It costs two bucks to shoot Osama bin Laden in the head. All that’s required is a trip to Westside Rifle and Pistol Range in the Flatiron district, where you don’t need any experience with guns to sign up for a class, and within fifteen minutes find yourself firing a .22 or 9-millimeter rifle at a $2 paper target of the Al Qaeda mastermind, clad in his signature fatigues, his vintage Kalashnikov aimed smack at … you.
“This is pretty damn fun!” Jamie McCarthy hollers over the earsplitting pop pop pop of the .22 that he’s pointing at the terrorist’s forehead. “I wonder if they’ll let me try the 9. You could really blow the shit out of him with that.”
After September 11, McCarthy, a hip, spiky-haired 27-year-old celebrity photographer, felt that it might be a good idea to get some practice with firearms – if only to alleviate his mounting tension. So he joined Westside, dropped $50 for today’s lesson, and applied for a handgun license (a process that can take six to nine months in gun-shy New York). “Obviously, this isn’t gonna solve any problems,” he says. “But I’d feel better if after a long day I could shoot a few rounds at Osama. I can’t be over there with the troops, so it’s sort of all I can do.”
“Some people from the Japanese media came in and asked me if the Osama thing is immoral,” says Robert Derrig, the gruff president of the club, which is the only shooting range in Manhattan. “I guess it is, but it appears to be what people want.”
And not necessarily the kind of people you might expect. Before the attacks, most liberal-minded Manhattanites thought of guns as politically suspect, and more than a little tacky – something for the folks who choose Nebraska as a lifestyle over Nobu. (And with Death Wish crime stats a distant memory, would-be Charles Bronsons have been far less prevalent of late.) But now, for people like McCarthy, a few hours at the shooting range may prove even more relaxing than an afternoon of yoga.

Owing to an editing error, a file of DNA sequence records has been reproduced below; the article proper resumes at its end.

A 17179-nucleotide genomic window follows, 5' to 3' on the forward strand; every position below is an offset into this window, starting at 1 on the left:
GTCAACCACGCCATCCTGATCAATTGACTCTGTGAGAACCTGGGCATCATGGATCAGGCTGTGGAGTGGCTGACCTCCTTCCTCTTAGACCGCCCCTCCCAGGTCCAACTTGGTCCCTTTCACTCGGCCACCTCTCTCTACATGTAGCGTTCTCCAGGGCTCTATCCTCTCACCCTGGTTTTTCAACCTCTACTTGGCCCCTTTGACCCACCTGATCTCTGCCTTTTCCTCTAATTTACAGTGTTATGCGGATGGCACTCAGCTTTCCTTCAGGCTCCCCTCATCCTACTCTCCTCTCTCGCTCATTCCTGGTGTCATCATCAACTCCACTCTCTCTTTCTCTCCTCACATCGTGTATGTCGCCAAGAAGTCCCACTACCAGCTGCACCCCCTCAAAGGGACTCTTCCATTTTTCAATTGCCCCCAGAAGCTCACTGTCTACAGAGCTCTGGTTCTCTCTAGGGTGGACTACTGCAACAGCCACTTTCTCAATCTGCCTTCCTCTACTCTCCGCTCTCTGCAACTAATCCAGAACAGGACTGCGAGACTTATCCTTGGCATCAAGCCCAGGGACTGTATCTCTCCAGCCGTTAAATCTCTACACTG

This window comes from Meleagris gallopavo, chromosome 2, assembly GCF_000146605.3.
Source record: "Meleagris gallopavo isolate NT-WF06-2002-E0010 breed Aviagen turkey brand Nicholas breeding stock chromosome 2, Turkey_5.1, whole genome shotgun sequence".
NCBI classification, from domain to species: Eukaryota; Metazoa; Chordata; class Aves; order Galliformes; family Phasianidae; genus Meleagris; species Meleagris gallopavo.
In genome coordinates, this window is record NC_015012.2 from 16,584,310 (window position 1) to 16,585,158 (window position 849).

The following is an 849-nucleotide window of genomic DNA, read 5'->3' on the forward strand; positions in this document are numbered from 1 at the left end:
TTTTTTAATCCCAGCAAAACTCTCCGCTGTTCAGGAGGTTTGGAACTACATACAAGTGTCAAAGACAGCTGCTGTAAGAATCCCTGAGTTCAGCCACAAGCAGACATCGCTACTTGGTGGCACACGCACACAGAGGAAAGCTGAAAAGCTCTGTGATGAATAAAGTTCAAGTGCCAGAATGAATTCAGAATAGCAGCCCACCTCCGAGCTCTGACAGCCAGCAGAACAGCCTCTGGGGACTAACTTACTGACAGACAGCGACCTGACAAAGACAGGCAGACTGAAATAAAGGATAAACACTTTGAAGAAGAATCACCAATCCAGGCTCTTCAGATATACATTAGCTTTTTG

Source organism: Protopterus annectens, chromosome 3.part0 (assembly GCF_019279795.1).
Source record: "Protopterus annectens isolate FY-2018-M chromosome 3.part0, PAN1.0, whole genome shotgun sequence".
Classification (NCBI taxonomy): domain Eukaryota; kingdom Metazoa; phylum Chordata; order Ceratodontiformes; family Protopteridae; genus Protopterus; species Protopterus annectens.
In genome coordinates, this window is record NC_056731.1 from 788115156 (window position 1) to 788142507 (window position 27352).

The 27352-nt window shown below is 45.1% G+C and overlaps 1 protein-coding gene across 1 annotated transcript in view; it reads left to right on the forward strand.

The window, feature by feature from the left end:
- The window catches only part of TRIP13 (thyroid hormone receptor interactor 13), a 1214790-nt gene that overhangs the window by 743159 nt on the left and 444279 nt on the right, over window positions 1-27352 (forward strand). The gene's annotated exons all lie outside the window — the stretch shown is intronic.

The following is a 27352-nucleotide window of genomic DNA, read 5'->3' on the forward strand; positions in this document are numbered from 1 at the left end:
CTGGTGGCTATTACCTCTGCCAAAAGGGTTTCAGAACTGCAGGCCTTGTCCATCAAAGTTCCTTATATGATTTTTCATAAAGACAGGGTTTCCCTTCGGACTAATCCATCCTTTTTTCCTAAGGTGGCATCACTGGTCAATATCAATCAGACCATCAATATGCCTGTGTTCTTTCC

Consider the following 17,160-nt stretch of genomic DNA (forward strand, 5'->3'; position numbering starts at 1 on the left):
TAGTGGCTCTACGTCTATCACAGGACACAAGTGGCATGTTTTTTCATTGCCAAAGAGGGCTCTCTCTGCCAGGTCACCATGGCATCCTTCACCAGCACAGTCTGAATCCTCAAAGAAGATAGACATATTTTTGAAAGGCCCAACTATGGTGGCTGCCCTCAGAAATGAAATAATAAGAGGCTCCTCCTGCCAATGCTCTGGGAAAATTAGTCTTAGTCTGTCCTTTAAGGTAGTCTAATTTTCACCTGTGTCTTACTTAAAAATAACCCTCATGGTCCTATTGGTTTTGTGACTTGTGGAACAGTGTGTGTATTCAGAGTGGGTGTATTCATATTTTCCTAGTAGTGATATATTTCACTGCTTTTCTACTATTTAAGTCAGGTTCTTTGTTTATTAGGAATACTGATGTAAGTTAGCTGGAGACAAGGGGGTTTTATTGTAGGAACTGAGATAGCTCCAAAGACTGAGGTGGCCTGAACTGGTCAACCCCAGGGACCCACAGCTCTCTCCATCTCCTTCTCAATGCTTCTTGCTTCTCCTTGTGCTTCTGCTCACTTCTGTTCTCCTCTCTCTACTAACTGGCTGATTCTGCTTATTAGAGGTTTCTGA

Though the Police Department hasn’t tabulated the numbers yet for recent gun-license applications, Larry Goodson, a consultant who specializes in steering clients through the process, says he’s “been three times busier than normal.” Likewise, Derrig says that phone calls from curious New Yorkers are up, and that October membership has nearly tripled: “I had a guy say he knows he won’t save the world with a gun, but he’d just feel safer if he had something at home and knew how to use it.”
As McCarthy heads back to work, he passes a man named Dean and his fiancée, Adeliza, in the Westside’s bare-bones lobby. The thirtysomething couple have also decided to become members. “Look, I don’t want to sound alarmist,” Dean says, “but just say there’s a biological attack, or something massive where the city is evacuated. There’s gonna be chaos, looting in the streets, all that. I just want to be prepared.” Adeliza, who grew up with gun-owning parents in Puerto Rico but has never fired a shot, has a less apocalyptic outlook. “I’d just like to learn how to do it. I want to buy one of those little James Bond-type guns. My mother says they can’t hurt anyone, but I just want to be cool.”